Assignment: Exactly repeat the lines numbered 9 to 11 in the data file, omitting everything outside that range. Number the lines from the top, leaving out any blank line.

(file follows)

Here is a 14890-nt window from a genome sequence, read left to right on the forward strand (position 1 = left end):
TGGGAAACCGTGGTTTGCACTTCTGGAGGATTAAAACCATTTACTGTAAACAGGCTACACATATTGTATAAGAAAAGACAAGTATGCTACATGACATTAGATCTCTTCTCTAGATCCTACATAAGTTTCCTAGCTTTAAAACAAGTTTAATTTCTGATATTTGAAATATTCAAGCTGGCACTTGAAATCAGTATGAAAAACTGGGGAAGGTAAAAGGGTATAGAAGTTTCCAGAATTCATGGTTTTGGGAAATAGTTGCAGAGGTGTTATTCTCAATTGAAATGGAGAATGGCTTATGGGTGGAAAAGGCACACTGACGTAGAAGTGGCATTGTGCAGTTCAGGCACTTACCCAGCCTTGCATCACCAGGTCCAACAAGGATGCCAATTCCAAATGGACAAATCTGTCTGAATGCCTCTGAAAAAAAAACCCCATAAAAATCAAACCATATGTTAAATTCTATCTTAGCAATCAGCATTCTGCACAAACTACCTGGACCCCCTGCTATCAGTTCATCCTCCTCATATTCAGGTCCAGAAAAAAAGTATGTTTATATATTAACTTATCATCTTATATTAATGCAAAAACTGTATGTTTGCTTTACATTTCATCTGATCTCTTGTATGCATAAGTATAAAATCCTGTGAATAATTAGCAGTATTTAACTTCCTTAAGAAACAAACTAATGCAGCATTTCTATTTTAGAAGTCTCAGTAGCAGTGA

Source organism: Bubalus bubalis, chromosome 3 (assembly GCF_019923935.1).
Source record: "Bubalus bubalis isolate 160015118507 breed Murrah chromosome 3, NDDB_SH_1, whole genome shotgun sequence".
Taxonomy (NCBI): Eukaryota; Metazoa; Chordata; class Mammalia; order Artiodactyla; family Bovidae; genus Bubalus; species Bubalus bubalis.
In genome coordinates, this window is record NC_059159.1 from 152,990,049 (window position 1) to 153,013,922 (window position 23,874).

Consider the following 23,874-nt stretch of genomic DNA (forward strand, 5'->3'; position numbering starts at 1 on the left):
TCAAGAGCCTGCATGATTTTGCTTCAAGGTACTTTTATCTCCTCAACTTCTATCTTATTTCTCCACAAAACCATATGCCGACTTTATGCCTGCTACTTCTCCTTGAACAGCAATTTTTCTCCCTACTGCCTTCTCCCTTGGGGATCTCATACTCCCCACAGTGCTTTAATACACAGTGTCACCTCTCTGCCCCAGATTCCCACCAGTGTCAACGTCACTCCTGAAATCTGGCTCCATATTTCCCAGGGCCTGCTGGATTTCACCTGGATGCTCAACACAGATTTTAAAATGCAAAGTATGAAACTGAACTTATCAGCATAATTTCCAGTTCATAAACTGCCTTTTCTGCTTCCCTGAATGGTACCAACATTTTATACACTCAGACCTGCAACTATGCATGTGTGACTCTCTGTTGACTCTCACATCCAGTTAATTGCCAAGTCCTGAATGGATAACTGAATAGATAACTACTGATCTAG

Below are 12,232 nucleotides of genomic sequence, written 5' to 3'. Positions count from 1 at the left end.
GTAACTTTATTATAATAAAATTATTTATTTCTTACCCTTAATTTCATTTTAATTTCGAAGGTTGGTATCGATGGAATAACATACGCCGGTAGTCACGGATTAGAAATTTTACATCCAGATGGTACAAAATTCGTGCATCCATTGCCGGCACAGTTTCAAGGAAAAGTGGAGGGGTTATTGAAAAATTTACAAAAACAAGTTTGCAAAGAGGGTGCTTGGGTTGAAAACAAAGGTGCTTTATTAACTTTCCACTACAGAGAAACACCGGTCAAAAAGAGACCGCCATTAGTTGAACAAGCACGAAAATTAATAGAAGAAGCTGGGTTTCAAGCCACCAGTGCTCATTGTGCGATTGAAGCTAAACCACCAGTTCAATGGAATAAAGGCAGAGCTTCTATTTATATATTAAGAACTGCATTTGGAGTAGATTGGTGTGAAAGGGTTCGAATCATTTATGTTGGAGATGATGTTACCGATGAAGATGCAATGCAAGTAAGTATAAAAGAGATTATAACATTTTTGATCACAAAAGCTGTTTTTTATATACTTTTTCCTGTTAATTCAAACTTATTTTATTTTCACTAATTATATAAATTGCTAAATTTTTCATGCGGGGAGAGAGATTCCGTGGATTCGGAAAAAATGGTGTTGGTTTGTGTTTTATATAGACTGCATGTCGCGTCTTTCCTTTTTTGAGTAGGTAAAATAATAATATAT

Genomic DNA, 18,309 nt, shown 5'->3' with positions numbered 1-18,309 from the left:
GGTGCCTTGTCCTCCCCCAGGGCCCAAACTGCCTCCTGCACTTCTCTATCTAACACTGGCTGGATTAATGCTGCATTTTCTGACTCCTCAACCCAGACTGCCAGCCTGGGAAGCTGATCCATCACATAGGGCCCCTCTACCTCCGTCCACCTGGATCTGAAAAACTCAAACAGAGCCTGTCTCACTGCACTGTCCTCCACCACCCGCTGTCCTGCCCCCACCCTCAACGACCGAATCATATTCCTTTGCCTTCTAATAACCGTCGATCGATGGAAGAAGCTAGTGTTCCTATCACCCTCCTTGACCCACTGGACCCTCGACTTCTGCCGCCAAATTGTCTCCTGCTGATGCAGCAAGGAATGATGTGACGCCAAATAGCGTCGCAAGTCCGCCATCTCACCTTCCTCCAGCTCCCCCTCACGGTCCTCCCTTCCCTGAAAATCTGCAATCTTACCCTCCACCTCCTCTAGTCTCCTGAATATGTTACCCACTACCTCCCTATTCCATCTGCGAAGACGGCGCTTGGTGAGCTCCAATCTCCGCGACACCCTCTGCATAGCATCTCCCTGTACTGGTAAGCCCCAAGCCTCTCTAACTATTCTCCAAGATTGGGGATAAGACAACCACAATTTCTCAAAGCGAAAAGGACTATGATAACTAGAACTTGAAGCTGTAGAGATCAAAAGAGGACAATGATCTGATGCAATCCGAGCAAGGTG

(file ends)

Below are 12,232 nucleotides of genomic sequence, written 5' to 3'. Positions count from 1 at the left end.
GTAACTTTATTATAATAAAATTATTTATTTCTTACCCTTAATTTCATTTTAATTTCGAAGGTTGGTATCGATGGAATAACATACGCCGGTAGTCACGGATTAGAAATTTTACATCCAGATGGTACAAAATTCGTGCATCCATTGCCGGCACAGTTTCAAGGAAAAGTGGAGGGGTTATTGAAAAATTTACAAAAACAAGTTTGCAAAGAGGGTGCTTGGGTTGAAAACAAAGGTGCTTTATTAACTTTCCACTACAGAGAAACACCGGTCAAAAAGAGACCGCCATTAGTTGAACAAGCACGAAAATTAATAGAAGAAGCTGGGTTTCAAGCCACCAGTGCTCATTGTGCGATTGAAGCTAAACCACCAGTTCAATGGAATAAAGGCAGAGCTTCTATTTATATATTAAGAACTGCATTTGGAGTAGATTGGTGTGAAAGGGTTCGAATCATTTATGTTGGAGATGATGTTACCGATGAAGATGCAATGCAAGTAAGTATAAAAGAGATTATAACATTTTTGATCACAAAAGCTGTTTTTTATATACTTTTTCCTGTTAATTCAAACTTATTTTATTTTCACTAATTATATAAATTGCTAAATTTTTCATGCGGGGAGAGAGATTCCGTGGATTCGGAAAAAATGGTGTTGGTTTGTGTTTTATATAGACTGCATGTCGCGTCTTTCCTTTTTTGAGTAGGTAAAATAATAATATAT

Genomic DNA, 18,309 nt, shown 5'->3' with positions numbered 1-18,309 from the left: